For the Kayaw people of the remote village of Htay Kho - and millions from other ethnic groups that pepper Myanmar’s fringes - the November 8 general election is about more than just a fragile peace process.
Tucked away between the valleys of this ragged strip of eastern Myanmar, Htay Kho was off limits for decades as armed rebels fought the military before a recent ceasefire stopped the bloody conflict.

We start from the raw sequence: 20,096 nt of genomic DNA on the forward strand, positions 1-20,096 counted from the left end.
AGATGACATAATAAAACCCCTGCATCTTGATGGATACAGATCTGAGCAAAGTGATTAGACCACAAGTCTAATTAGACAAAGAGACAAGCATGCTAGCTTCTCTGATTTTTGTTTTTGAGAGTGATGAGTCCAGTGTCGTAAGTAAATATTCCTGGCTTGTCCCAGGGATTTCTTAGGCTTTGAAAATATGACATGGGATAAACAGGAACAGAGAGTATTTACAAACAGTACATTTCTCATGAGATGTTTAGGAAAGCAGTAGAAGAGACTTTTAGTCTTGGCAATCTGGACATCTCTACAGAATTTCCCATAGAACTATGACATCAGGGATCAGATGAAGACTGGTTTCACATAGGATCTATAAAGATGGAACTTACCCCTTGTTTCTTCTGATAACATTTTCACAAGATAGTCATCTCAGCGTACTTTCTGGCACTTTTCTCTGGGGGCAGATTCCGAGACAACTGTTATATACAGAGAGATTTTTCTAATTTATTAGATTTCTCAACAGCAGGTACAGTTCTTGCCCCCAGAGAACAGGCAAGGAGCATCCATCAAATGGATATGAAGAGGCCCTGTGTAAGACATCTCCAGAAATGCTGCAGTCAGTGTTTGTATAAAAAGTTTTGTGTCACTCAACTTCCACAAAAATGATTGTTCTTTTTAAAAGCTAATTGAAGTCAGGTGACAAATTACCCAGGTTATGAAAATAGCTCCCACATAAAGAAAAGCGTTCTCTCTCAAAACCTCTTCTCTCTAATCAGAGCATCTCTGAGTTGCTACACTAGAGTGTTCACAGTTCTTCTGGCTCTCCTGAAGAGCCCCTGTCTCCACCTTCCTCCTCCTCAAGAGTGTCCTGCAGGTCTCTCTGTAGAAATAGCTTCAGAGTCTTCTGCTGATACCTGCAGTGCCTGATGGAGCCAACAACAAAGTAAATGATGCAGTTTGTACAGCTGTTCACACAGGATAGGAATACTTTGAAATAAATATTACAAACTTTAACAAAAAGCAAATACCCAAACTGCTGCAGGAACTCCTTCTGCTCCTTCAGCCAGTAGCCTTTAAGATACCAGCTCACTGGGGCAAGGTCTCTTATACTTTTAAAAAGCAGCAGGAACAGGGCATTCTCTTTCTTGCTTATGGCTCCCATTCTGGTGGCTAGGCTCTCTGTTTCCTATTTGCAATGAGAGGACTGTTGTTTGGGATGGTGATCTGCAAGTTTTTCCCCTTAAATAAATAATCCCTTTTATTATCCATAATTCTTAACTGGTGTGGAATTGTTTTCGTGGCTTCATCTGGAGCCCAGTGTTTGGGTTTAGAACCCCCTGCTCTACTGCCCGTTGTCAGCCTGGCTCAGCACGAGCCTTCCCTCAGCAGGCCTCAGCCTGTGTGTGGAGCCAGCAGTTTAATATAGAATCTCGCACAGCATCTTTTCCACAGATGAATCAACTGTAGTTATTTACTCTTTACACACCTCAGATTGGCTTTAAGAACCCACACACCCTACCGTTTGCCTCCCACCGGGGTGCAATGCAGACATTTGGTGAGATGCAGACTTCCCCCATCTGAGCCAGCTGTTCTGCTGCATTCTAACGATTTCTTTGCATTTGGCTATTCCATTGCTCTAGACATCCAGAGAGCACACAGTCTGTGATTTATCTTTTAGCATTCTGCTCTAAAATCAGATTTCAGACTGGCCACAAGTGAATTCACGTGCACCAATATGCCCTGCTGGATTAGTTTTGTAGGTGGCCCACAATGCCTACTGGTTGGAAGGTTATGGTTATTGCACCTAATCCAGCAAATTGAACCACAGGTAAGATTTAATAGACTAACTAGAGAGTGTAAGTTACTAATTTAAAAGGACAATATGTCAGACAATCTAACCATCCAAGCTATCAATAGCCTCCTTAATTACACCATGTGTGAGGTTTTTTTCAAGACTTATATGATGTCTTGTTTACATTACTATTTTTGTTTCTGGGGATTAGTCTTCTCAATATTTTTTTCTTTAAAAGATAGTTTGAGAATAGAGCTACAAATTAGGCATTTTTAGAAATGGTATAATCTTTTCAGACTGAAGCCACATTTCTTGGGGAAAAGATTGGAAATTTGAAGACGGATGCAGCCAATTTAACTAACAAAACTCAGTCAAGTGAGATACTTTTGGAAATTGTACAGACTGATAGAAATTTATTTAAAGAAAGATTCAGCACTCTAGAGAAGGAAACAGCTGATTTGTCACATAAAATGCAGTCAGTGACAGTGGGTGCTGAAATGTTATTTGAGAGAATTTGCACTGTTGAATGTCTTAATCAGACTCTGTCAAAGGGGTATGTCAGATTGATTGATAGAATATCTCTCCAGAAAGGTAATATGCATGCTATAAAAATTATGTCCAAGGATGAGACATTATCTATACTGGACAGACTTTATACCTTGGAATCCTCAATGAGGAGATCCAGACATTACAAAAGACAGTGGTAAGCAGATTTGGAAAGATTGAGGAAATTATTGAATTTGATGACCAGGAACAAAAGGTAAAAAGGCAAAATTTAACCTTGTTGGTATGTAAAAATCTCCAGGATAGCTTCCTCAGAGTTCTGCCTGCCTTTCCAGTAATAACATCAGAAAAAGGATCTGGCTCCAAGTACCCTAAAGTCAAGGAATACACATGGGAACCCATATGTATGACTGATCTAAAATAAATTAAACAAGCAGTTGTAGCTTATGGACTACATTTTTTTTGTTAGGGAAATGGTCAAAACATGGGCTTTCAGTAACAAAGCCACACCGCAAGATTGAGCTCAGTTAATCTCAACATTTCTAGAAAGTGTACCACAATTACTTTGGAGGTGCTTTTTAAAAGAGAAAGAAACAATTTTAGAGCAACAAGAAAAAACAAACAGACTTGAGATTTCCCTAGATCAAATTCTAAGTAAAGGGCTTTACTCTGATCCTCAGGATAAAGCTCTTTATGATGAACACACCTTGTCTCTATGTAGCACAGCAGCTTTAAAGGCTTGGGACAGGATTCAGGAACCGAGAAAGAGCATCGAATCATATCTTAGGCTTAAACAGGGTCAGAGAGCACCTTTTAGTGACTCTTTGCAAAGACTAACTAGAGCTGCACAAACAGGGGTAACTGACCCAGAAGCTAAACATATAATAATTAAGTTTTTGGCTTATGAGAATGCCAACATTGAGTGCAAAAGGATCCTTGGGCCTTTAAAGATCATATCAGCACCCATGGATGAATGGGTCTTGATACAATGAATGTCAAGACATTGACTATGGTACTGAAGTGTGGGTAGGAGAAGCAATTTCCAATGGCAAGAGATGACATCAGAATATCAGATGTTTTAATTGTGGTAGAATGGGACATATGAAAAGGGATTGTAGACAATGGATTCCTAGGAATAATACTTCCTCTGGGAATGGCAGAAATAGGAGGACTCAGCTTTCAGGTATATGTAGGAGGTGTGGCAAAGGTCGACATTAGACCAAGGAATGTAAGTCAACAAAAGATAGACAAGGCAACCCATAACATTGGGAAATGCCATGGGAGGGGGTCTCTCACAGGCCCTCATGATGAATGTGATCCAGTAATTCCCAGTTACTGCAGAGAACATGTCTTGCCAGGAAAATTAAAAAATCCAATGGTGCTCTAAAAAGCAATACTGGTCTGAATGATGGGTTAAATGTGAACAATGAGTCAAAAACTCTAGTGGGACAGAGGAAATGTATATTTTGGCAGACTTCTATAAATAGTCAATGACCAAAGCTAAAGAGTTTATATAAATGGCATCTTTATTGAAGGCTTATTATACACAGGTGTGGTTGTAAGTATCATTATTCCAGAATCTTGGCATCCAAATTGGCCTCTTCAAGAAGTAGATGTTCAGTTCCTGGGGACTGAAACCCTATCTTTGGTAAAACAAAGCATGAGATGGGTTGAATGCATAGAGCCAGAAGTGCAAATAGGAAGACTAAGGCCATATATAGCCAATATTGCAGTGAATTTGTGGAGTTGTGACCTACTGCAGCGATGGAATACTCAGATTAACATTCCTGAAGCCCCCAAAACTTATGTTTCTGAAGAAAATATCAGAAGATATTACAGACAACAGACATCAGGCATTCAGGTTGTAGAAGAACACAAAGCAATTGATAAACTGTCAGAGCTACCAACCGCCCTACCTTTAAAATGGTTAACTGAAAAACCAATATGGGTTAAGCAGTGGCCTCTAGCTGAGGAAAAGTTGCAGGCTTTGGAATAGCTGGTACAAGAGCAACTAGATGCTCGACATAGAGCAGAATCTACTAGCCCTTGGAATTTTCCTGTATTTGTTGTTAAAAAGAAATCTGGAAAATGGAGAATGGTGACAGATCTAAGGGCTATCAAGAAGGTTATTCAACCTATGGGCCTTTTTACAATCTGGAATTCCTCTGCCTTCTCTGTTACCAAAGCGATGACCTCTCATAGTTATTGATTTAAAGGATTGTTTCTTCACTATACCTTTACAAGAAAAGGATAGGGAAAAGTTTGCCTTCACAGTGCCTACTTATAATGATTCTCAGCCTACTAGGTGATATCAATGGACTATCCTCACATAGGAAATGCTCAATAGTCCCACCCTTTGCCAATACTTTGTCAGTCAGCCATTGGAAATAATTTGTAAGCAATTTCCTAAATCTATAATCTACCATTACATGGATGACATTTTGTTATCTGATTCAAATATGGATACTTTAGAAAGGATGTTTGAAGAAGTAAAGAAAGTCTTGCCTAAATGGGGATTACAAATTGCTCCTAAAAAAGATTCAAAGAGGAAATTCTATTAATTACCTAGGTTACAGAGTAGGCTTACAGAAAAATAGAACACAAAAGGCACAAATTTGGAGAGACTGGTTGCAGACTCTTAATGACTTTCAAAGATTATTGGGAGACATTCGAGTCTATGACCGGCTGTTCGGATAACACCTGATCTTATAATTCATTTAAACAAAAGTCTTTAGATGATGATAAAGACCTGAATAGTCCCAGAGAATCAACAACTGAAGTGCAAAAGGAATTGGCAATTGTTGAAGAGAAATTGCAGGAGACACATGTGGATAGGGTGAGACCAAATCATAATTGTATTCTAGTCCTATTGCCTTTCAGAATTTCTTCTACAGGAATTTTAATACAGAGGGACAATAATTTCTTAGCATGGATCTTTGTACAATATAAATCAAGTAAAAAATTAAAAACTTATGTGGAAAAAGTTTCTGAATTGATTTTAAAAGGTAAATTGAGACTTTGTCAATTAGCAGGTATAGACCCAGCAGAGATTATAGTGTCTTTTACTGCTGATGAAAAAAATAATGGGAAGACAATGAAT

But the women, and headman Tawnyo, want to protect the tradition and turn the village into a tourist attraction and cultural heritage site.
In the hut of one woman named Borlinan, family members huddle by a fire to sing and play on traditional instruments.
"How can they even dream of banning our dress," said Borlinan. "Even when we die, we get buried with the coils. They stay with us forever."